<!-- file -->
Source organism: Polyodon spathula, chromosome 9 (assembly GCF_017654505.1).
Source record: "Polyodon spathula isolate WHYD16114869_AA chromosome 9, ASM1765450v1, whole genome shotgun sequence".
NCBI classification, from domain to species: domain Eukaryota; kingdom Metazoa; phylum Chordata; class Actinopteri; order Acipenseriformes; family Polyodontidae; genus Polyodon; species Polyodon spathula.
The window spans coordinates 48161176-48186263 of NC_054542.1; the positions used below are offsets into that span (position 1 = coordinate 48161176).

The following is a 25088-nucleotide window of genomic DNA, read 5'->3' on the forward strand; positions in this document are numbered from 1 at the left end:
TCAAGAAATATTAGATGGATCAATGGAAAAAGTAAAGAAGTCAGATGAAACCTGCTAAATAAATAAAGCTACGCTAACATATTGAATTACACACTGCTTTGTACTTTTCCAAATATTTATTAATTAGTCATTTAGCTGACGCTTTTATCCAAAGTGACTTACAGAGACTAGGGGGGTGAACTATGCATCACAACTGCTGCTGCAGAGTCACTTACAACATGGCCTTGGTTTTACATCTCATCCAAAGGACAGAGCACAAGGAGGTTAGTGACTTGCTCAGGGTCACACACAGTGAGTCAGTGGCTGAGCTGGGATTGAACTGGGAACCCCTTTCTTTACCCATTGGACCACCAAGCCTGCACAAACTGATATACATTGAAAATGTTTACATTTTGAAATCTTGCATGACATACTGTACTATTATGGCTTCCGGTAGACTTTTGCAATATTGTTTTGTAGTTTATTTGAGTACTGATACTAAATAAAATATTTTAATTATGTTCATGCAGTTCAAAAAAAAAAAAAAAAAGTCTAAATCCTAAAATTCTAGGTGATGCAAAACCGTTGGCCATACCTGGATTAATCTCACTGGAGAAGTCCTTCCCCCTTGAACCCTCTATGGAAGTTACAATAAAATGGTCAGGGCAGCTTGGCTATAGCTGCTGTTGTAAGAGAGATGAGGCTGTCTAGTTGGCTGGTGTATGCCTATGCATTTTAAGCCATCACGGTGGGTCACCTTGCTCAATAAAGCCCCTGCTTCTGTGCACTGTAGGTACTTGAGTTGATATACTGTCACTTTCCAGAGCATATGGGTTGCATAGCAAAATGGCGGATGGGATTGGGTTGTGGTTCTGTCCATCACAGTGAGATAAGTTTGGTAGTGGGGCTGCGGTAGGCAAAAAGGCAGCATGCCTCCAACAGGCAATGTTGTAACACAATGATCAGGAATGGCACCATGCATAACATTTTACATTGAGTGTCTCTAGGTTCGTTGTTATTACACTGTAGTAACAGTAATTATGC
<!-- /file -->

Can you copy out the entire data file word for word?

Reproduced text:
Source organism: Polyodon spathula, chromosome 9 (assembly GCF_017654505.1).
Source record: "Polyodon spathula isolate WHYD16114869_AA chromosome 9, ASM1765450v1, whole genome shotgun sequence".
NCBI classification, from domain to species: domain Eukaryota; kingdom Metazoa; phylum Chordata; class Actinopteri; order Acipenseriformes; family Polyodontidae; genus Polyodon; species Polyodon spathula.
The window spans coordinates 48161176-48186263 of NC_054542.1; the positions used below are offsets into that span (position 1 = coordinate 48161176).

The following is a 25088-nucleotide window of genomic DNA, read 5'->3' on the forward strand; positions in this document are numbered from 1 at the left end:
TCAAGAAATATTAGATGGATCAATGGAAAAAGTAAAGAAGTCAGATGAAACCTGCTAAATAAATAAAGCTACGCTAACATATTGAATTACACACTGCTTTGTACTTTTCCAAATATTTATTAATTAGTCATTTAGCTGACGCTTTTATCCAAAGTGACTTACAGAGACTAGGGGGGTGAACTATGCATCACAACTGCTGCTGCAGAGTCACTTACAACATGGCCTTGGTTTTACATCTCATCCAAAGGACAGAGCACAAGGAGGTTAGTGACTTGCTCAGGGTCACACACAGTGAGTCAGTGGCTGAGCTGGGATTGAACTGGGAACCCCTTTCTTTACCCATTGGACCACCAAGCCTGCACAAACTGATATACATTGAAAATGTTTACATTTTGAAATCTTGCATGACATACTGTACTATTATGGCTTCCGGTAGACTTTTGCAATATTGTTTTGTAGTTTATTTGAGTACTGATACTAAATAAAATATTTTAATTATGTTCATGCAGTTCAAAAAAAAAAAAAAAAAGTCTAAATCCTAAAATTCTAGGTGATGCAAAACCGTTGGCCATACCTGGATTAATCTCACTGGAGAAGTCCTTCCCCCTTGAACCCTCTATGGAAGTTACAATAAAATGGTCAGGGCAGCTTGGCTATAGCTGCTGTTGTAAGAGAGATGAGGCTGTCTAGTTGGCTGGTGTATGCCTATGCATTTTAAGCCATCACGGTGGGTCACCTTGCTCAATAAAGCCCCTGCTTCTGTGCACTGTAGGTACTTGAGTTGATATACTGTCACTTTCCAGAGCATATGGGTTGCATAGCAAAATGGCGGATGGGATTGGGTTGTGGTTCTGTCCATCACAGTGAGATAAGTTTGGTAGTGGGGCTGCGGTAGGCAAAAAGGCAGCATGCCTCCAACAGGCAATGTTGTAACACAATGATCAGGAATGGCACCATGCATAACATTTTACATTGAGTGTCTCTAGGTTCGTTGTTATTACACTGTAGTAACAGTAATTATGC